But he dove right back in with a demonstration of the difference between empathy and sympathy.
In the past few weeks, the Brotherhood gained a little bit of sympathy but almost nothing in terms of credibility.
Such counterpoints to the original outweigh the excesses of sympathy.
And former majority leaders of the House of Representatives need your sympathy.
Unlike many efforts to organize against the occupation, what he proposes is shot through with sympathy for Israel and Israelis.
I appreciate your sympathy, but what I need is action and information and answers.
Here was sympathy,—the most acceptable offering they could receive.
I come, Lucullus, to ask your assistance, to claim your sympathy and help.
From Maria she had sympathy, such as it was—sympathy without any faith in Philip.
"If you have a secret to tell, I'm ready with advice and sympathy," said my eyes.
1570s, "affinity between certain things," from Middle French sympathie, from Late Latin sympathia "community of feeling, sympathy," from Greek sympatheia, from sympathes "having a fellow feeling, affected by like feelings," from syn- "together" (see syn-) + pathos "feeling" (see pathos).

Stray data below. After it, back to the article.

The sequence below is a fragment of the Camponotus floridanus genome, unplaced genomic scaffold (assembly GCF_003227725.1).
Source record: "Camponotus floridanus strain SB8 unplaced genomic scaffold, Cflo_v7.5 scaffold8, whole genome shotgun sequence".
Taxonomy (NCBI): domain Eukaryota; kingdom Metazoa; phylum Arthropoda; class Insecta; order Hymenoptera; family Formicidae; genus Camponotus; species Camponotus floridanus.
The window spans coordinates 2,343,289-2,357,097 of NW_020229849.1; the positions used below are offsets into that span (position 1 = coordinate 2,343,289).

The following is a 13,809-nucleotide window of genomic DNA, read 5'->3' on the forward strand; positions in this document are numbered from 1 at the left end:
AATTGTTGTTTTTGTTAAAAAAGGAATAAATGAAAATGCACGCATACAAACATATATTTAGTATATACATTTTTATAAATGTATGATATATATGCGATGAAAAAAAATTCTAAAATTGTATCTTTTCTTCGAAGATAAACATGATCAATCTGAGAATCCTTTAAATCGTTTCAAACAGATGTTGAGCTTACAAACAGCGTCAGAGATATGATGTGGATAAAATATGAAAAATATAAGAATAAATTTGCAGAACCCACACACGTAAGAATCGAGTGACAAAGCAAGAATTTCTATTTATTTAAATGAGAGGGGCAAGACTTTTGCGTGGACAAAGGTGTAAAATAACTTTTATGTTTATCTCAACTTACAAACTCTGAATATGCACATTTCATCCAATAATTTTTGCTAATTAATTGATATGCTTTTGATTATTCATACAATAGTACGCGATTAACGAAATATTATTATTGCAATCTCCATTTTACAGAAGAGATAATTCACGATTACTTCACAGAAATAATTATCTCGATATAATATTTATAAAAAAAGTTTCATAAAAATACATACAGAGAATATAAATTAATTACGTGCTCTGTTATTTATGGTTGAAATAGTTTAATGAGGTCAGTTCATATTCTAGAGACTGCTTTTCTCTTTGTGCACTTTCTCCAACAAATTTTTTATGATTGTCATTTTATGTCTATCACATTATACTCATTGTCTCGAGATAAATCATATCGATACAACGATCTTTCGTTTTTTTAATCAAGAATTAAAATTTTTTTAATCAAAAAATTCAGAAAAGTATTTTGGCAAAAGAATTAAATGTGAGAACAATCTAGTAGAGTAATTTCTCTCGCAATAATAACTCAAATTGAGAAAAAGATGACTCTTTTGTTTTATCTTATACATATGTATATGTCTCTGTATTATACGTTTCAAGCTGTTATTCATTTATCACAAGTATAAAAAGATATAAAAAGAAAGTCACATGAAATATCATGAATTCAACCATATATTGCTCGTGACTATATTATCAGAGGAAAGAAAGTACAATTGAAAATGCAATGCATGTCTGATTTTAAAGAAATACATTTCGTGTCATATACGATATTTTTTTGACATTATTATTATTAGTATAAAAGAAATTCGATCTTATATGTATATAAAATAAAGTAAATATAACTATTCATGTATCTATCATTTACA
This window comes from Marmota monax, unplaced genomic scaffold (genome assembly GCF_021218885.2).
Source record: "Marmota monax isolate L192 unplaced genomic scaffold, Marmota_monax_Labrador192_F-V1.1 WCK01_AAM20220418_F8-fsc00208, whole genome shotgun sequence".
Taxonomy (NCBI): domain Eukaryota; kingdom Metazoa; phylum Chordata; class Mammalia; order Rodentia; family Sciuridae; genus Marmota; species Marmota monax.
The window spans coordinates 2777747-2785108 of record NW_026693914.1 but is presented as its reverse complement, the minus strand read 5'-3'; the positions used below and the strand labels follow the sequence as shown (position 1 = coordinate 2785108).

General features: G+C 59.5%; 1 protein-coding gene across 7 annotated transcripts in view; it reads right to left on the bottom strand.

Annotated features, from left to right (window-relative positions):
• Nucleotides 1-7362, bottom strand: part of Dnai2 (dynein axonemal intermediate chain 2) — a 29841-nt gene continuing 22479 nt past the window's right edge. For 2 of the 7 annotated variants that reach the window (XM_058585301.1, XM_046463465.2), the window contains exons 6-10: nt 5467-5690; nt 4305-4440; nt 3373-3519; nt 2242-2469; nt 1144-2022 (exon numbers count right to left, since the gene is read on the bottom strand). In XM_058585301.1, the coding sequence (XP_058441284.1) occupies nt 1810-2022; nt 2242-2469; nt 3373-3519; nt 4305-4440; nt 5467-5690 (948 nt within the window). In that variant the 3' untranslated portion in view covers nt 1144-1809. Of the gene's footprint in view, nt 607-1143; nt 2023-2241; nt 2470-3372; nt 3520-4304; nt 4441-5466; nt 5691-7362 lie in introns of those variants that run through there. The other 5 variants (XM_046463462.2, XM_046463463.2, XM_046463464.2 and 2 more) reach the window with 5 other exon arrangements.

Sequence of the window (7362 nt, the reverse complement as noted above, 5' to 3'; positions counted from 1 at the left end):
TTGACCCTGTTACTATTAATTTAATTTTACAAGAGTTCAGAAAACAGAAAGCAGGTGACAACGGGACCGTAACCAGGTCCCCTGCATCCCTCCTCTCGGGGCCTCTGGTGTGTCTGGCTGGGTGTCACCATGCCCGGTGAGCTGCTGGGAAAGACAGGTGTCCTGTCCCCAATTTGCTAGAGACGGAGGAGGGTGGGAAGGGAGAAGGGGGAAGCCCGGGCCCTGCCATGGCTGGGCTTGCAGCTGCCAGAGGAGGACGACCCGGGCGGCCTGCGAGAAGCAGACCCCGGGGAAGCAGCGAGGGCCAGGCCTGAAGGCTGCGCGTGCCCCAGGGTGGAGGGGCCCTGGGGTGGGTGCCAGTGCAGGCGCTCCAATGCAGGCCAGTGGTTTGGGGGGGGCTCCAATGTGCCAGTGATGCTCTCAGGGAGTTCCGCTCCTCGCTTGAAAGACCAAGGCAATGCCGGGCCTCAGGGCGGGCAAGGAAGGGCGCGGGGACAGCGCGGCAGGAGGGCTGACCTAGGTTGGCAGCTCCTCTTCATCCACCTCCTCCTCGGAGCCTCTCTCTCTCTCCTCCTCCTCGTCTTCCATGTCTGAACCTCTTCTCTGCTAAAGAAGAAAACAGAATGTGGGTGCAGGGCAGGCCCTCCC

In English, almost a magical notion at first; e.g. in reference to medicines that heal wounds when applied to a cloth stained with blood from the wound. Meaning "conformity of feelings" is from 1590s; sense of "fellow feeling" is first attested 1660s. An Old English loan-translation of sympathy was efensargung.
sympathy sym·pa·thy (sĭm'pə-thē)
A relation between parts or organs by which a disease or disorder in one induces an effect in the other.
Mental contagion, as in yawning induced by seeing another person yawn.
Mutual understanding or affection arising from a relationship or an affinity, in which whatever affects one correspondingly affects the other.